The Australian off-spinner revelled in teasing Jessop, especially when the latter patrolled the field to his batting. He was known to push balls to the off and scream, “Come on, two, it’s only Jessop.” All the while he knew better than to budge from his crease, given the fearsome reputation of the Gloucestershire man’s speed and aim. Now, he sent down searching deliveries at the hitter, and Jessop rattled up 13 in eight minutes before missing one and having his stumps pegged back.
At 83 for five, it looked as if England would not be able to avoid follow on. And with the sun breaking through, drying the pitch and making batting even more difficult, chances of saving the match looked bleak. But, Len Braund, the leg-spinning all-rounder, put his head down to score a patient 22. And when he left at 137 for seven, Hirst carried on his excellent match by launching powerfully at the attack, scoring 43 in just 45 minutes. Bill Lockwood also went after the bowling, and Hill, who had claimed a ‘sinful catch’ at the most crucial moment at Manchester, dropped him in the deep.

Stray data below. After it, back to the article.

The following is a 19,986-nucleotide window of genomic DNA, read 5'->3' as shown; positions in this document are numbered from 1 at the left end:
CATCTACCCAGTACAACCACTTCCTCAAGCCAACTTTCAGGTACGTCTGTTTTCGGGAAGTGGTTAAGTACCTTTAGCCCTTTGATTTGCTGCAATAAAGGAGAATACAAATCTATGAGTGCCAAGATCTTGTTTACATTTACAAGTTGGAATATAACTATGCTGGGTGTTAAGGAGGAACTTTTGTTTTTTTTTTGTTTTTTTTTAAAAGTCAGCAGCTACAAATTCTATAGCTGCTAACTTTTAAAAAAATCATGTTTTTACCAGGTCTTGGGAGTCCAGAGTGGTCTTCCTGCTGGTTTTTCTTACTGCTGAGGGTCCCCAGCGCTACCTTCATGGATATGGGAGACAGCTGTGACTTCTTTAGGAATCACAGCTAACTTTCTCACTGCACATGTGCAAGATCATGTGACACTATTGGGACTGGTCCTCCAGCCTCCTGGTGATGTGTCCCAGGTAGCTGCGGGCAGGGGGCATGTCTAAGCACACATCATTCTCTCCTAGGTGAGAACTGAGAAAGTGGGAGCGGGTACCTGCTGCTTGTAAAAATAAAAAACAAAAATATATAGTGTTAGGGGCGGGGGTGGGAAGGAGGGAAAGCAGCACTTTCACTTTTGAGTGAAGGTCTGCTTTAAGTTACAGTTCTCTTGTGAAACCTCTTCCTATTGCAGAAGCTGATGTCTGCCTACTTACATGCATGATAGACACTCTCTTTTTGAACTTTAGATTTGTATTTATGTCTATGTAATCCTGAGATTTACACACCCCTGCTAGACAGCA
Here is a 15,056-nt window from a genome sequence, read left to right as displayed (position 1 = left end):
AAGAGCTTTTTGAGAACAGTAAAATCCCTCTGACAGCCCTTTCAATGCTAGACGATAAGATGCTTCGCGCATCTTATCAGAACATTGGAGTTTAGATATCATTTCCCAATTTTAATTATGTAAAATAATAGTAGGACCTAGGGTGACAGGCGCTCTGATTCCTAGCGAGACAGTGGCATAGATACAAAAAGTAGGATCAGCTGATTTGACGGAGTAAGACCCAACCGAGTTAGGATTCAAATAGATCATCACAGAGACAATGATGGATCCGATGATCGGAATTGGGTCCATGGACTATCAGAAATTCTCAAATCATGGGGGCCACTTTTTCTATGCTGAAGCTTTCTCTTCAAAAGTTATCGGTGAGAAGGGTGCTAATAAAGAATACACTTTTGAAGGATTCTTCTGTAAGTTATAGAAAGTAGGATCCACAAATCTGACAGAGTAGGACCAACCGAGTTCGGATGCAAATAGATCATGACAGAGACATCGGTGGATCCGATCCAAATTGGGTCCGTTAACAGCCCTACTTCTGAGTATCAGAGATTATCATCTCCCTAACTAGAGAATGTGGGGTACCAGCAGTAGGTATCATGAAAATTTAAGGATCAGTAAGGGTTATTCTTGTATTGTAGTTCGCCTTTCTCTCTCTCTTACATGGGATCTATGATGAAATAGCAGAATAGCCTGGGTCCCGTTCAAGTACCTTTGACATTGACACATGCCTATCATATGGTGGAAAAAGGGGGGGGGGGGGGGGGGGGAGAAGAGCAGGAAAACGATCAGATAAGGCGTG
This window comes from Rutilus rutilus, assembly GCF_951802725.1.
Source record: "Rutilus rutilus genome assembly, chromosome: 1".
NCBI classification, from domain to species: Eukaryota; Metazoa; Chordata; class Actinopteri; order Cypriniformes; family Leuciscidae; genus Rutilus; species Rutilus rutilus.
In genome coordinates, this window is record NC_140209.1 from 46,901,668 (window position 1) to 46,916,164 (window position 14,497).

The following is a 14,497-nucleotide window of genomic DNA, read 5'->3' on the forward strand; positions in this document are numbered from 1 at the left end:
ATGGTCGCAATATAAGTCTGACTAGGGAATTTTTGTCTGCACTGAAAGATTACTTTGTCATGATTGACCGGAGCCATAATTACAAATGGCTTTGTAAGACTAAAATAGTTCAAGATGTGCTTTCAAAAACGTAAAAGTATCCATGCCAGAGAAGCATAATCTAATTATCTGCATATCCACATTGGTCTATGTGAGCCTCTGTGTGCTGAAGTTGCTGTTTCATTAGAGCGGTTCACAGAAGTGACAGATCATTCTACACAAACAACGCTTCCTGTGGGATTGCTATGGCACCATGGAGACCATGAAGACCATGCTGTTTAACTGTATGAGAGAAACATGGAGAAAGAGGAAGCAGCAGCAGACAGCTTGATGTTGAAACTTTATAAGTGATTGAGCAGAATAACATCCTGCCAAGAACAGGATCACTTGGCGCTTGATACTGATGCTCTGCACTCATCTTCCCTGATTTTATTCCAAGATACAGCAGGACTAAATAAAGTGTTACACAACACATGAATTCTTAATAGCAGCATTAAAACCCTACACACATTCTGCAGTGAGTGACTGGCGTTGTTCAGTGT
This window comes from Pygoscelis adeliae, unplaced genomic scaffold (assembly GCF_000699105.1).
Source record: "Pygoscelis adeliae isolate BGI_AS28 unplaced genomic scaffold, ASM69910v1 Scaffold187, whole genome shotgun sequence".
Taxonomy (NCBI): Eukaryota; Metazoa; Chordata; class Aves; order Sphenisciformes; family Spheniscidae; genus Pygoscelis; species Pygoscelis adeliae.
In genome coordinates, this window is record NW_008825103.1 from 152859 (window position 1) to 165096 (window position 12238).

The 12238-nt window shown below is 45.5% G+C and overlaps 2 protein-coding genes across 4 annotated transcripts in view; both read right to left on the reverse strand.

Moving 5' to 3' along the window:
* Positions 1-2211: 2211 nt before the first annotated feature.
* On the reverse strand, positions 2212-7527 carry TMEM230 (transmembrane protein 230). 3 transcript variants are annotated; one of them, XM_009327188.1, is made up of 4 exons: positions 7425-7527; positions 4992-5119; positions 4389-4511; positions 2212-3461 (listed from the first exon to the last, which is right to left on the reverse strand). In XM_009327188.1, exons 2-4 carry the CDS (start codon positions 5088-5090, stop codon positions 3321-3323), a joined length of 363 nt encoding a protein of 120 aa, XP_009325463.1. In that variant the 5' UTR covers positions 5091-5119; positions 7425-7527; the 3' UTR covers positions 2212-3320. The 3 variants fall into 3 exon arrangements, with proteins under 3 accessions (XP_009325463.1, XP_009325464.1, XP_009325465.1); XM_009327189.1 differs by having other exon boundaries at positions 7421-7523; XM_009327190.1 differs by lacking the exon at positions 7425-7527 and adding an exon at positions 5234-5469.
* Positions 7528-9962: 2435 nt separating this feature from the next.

England saved the follow on by just nine runs, and ended at 183. Trumble’s figures read: 31-13-65-8. Jack Saunders, a left handed trundler shoes action Jessop always claimed to suspect, claimed the other two wickets.
Jessop runs out Trumper
At a quarter to four, Australia were in once again and almost immediately Hirst dropped Duff at mid-off while trying to take a sitter too close to his face. Fellow Yorkshireman Wilfred Rhodes was the unfortunate bowler, but the two would go on to combine immortally later on during the match.
Jessop’s first pivotal contribution in the match came in the field. With the score on six, Trumper played a ball from Lockwood to the off and started to run. Duff from the other end saw Jessop from the cover point pouncing on it like a panther and bellowed his refusal, asking his illustrious partner to return. Trumper turned and slipped and was still sitting on the pitch as Jessop’s throw was whipped into the gloves of Dick Lilley. It was not really an impossible single, and the wicket was lost as much due to Jessop’s reputation as his speed and accuracy. MacLaren later wrote that the dismissal of Trumper was the most critical moment of the game. And Jessop, the modest man that he was, documented in his A Cricketer’s Log that “Trumper was run out attempting a risky run” with no mention of his own role in it.